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Diets, fast and slow

The effect of rate of weight loss on long-term weight management: a randomised controlled trial.

Study under review: The effect of rate of weight loss on long-term weight management: a randomised controlled trial

Introduction

Many people say that dieting is hard, and that keeping the lost weight off is even harder. But we don’t need to take their word for it, the science of weight loss backs up their claims. One review[1], containing evidence gathered during most of the 20th century, found that only about 15% of obese people were successful in keeping a significant amount of weight off long-term through dieting!

Why is dieting so hard? Maybe it’s because the way we go about dieting isn’t quite right. Government agencies in the U.S., U.K., and Australia all recommend an initial, gradual weight loss strategy of one to two pounds a week. Gradual weight loss is recommended for several reasons. It allows more time for people to form the habit of eating fewer calories. Also, crash diets with very low daily caloric intake can sometimes lead to nutritional deficiencies. Plus, it’s claimed that crash diets lead to larger rebounds after the diet is over, which makes sense considering that very low calorie diets have been seen to lower basal metabolic rate[2].

But is this true? There is certainly some evidence to suggest that it is. For instance, one study[3] found that counselling overweight and obese women to make small changes in their diet with the goal of 1800 calories per day succeeded in slow, steady and sustainable weight loss that persisted even after a year. A control group that provided counselling encouraging a 1200 calorie/day diet ended up with regaining weight after a year.

However, there is disagreement about whether or not slow weight loss actually leads to better outcomes. One review[4] of the literature suggests that faster initial weight loss was associated with better long-term weight maintenance, as long as proper support is provided. A recent trial[5], which encouraged older, obese women to decrease daily caloric intake to 1200 while increasing physical activity, found that the people who achieved more rapid weight loss both lost more weight and kept more weight off. However, this trial was not randomized, so it’s hard to say whether the rapid weight loss caused the increased success in weight maintenance or not.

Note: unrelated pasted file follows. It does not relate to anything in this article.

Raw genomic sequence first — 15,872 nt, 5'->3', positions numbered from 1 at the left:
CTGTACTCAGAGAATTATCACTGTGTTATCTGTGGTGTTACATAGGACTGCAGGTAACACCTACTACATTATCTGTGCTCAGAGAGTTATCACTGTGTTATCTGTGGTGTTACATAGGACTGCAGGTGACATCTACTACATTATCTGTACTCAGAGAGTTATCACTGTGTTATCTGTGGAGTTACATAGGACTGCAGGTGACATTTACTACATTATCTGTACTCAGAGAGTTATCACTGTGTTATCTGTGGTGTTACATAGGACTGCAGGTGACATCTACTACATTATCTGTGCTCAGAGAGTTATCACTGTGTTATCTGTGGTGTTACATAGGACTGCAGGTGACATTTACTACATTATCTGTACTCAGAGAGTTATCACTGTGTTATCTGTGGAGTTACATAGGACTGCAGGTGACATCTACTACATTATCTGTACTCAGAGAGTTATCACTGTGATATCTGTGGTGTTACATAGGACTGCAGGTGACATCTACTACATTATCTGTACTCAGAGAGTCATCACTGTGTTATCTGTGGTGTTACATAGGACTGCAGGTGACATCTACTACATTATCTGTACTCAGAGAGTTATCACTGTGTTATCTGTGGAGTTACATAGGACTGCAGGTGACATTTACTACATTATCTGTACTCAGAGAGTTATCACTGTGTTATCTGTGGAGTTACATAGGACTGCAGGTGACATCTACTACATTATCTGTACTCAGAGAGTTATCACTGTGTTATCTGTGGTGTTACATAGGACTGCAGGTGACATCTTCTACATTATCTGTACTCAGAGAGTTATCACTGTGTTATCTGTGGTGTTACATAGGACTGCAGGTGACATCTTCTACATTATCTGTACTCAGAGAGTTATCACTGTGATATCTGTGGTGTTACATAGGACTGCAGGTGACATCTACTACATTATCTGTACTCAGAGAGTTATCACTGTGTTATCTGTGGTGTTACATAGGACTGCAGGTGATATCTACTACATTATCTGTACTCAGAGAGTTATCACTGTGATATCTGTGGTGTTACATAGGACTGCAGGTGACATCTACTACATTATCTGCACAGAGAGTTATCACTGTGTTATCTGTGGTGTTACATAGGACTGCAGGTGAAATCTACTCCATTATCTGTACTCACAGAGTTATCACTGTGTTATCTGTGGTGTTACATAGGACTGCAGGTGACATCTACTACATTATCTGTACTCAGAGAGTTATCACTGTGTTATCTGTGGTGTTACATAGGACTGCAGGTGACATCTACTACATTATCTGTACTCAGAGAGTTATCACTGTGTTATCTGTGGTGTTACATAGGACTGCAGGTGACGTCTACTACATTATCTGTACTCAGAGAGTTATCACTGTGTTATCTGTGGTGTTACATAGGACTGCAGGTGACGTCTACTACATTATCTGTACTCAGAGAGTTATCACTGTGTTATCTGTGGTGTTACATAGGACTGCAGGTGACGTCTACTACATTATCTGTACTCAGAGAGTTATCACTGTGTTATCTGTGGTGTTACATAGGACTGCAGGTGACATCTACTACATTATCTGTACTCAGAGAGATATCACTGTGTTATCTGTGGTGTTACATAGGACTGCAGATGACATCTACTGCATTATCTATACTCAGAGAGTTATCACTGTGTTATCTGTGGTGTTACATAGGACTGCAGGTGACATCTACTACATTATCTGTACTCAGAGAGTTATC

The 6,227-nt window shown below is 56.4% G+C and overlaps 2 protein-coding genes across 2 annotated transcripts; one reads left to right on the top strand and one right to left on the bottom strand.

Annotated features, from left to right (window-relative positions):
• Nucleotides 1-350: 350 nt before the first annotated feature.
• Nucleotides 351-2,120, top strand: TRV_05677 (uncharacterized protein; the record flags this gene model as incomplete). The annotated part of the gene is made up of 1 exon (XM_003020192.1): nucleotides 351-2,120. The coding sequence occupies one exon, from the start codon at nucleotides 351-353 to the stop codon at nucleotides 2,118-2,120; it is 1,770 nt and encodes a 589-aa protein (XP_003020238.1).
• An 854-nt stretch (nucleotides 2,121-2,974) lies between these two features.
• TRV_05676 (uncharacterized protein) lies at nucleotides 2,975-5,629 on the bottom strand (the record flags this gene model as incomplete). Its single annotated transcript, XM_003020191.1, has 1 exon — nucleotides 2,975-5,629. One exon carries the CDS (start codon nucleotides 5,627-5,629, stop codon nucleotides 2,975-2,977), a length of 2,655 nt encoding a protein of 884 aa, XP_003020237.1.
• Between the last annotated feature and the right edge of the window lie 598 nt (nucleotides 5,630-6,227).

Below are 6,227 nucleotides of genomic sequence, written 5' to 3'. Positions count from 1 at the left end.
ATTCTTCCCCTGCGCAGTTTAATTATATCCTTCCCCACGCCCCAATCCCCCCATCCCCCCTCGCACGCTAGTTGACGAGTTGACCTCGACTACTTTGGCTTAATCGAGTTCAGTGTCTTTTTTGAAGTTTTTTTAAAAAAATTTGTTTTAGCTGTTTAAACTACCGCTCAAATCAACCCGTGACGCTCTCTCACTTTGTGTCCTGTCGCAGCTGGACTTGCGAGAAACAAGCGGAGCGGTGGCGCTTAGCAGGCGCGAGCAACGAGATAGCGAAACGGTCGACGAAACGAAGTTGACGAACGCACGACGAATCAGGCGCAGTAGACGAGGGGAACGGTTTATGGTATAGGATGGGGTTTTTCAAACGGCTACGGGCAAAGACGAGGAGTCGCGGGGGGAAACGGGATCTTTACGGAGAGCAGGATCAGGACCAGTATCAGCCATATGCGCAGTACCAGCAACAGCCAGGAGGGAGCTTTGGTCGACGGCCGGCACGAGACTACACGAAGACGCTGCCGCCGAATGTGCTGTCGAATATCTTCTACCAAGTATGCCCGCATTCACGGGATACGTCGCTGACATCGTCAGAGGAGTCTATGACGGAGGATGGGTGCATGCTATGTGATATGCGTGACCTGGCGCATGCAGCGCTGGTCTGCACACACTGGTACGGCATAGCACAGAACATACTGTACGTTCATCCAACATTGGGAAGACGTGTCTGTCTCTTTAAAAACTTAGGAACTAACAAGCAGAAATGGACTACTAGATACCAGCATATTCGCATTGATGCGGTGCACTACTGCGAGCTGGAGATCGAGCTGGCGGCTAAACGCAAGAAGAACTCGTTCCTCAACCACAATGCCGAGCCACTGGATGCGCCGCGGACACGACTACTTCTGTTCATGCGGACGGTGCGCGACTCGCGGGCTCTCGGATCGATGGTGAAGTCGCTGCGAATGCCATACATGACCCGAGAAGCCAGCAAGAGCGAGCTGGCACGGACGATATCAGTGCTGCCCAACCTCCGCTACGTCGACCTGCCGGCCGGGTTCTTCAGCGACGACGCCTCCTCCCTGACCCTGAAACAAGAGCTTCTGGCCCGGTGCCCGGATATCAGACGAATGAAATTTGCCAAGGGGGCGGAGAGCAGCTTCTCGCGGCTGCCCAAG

Sustained rapid weight loss is a bit more common in clinical settings. Protein-sparing modified fasts[6] (PSMFs) are sometimes prescribed to very obese patients, and have calorie intakes of 500-600 kcal per day. For these patients, PSMFs can have better long-term weight loss than other approaches. While there is a rebound, as with any diet, adherence is fairly high and people remain motivated because they can see the scale moving. These patients, as they tend to be very heavy, also tend to face substantial and often immediate health risks if weight is not lost.

The purpose of this study was to address the relative lack of evidence comparing rapid and gradual weight loss. By randomizing rapid versus slow weight loss, the researchers hoped to answer whether or not the speed of initial weight loss actually affects keeping the weight off.

Guidelines currently suggest that slow weight loss is preferred to rapid weight loss, since rapid weight loss may not lead to sustainable results over time. The evidence, however, is not clear-cut on this matter.

Who and what was studied?

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What were the findings?

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What does the study really tell us?

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The big picture

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Frequently Asked Questions

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Other Articles in Issue #04 (February 2015)